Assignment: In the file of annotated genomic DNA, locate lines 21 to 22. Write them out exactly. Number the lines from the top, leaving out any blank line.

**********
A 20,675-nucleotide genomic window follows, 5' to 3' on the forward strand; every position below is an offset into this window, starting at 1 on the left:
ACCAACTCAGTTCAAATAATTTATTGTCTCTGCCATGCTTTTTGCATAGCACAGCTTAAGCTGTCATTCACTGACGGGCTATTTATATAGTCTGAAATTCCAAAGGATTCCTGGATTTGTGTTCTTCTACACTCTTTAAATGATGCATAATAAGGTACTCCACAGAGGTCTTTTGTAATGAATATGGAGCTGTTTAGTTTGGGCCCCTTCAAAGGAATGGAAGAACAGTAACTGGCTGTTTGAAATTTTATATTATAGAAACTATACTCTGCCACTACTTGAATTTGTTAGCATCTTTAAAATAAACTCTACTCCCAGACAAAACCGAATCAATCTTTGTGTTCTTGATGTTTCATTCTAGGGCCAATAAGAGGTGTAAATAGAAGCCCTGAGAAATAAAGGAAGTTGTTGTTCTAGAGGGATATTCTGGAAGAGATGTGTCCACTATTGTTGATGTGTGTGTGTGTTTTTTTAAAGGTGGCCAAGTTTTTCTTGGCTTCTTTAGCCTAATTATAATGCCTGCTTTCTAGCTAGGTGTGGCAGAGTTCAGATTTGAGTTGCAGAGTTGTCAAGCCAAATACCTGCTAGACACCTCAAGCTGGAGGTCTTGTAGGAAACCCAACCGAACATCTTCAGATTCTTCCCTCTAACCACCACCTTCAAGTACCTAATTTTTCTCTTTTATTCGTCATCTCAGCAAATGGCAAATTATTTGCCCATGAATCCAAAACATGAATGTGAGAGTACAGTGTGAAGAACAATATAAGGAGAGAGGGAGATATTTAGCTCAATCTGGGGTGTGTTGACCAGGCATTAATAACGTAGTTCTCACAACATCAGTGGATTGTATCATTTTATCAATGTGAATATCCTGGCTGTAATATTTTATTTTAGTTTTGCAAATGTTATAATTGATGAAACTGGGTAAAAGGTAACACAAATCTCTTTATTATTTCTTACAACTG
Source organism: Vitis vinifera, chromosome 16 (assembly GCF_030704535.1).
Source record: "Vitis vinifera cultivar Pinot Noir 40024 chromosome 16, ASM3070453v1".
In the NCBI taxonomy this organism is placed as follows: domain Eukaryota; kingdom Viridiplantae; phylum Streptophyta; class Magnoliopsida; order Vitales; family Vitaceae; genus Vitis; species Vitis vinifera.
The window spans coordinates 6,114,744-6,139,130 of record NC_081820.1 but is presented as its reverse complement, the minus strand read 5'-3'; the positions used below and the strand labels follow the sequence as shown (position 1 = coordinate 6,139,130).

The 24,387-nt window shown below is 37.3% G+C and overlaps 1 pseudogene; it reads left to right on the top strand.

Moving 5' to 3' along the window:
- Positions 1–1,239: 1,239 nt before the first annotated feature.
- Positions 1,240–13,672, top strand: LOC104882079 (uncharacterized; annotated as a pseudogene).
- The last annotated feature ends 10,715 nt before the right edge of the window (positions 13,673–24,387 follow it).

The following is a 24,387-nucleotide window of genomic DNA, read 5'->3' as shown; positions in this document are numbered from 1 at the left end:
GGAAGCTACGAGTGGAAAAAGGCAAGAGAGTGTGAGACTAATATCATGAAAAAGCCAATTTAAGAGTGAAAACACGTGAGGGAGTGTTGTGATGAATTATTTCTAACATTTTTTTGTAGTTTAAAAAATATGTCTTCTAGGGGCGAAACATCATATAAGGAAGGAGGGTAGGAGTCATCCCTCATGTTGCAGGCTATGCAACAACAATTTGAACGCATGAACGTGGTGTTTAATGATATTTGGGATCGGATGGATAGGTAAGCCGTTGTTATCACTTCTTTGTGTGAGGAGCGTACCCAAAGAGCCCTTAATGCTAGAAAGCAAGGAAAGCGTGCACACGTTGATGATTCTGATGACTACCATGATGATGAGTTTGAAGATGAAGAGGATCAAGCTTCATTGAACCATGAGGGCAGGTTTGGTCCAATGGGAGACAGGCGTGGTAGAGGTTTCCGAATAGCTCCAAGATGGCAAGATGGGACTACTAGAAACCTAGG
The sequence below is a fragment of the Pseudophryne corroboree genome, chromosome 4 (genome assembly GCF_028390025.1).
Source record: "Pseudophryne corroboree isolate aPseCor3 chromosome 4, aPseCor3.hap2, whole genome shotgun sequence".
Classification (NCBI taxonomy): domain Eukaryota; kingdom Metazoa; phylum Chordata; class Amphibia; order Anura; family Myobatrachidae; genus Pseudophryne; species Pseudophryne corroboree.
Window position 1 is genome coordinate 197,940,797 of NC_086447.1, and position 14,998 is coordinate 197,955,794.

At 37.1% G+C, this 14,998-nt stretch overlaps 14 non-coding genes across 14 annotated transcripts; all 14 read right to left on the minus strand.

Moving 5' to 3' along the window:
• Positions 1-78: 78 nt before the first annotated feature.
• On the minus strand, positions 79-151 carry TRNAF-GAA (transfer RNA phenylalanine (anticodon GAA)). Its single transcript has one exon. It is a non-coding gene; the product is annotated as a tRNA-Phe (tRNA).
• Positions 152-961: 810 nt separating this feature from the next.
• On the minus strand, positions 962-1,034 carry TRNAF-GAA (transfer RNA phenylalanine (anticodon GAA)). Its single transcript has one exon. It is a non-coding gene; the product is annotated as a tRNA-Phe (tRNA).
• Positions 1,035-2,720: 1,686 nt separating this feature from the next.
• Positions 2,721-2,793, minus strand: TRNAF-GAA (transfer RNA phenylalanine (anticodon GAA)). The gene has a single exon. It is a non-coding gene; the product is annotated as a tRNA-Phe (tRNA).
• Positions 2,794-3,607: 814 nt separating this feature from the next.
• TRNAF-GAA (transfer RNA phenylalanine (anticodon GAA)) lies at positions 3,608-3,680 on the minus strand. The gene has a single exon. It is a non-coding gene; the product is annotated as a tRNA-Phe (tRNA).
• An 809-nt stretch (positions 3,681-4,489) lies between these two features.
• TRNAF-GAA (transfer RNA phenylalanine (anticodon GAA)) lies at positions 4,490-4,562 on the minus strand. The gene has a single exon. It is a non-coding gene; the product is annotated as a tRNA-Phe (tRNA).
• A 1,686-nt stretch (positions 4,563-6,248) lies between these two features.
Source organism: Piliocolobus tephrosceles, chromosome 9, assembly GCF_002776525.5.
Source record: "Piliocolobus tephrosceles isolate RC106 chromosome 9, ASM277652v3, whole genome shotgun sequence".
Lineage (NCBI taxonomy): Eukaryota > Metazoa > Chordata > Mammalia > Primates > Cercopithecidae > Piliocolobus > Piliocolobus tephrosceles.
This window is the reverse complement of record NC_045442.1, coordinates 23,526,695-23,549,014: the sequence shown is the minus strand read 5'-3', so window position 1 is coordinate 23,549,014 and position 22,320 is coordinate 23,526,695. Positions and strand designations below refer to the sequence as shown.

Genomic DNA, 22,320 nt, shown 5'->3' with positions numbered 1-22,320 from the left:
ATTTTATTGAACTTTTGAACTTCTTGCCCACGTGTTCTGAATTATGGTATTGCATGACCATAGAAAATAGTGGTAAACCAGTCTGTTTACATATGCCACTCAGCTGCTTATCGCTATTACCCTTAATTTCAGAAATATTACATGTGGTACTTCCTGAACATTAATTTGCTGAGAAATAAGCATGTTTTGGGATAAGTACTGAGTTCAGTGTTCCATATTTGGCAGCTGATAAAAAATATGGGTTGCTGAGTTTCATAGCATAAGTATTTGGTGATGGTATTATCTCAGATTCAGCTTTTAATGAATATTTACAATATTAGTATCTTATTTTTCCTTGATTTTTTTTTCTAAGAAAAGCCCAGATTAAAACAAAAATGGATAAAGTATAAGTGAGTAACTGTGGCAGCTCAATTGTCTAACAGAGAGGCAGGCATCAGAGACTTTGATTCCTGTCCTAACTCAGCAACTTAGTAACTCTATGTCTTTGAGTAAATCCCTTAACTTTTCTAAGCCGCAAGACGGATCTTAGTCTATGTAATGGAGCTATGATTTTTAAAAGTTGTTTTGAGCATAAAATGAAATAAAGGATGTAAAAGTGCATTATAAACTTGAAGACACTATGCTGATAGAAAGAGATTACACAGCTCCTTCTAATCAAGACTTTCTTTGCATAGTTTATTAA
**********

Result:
• On the minus strand, positions 79-151 carry TRNAF-GAA (transfer RNA phenylalanine (anticodon GAA)). Its single transcript has one exon. It is a non-coding gene; the product is annotated as a tRNA-Phe (tRNA).
• Positions 152-961: 810 nt separating this feature from the next.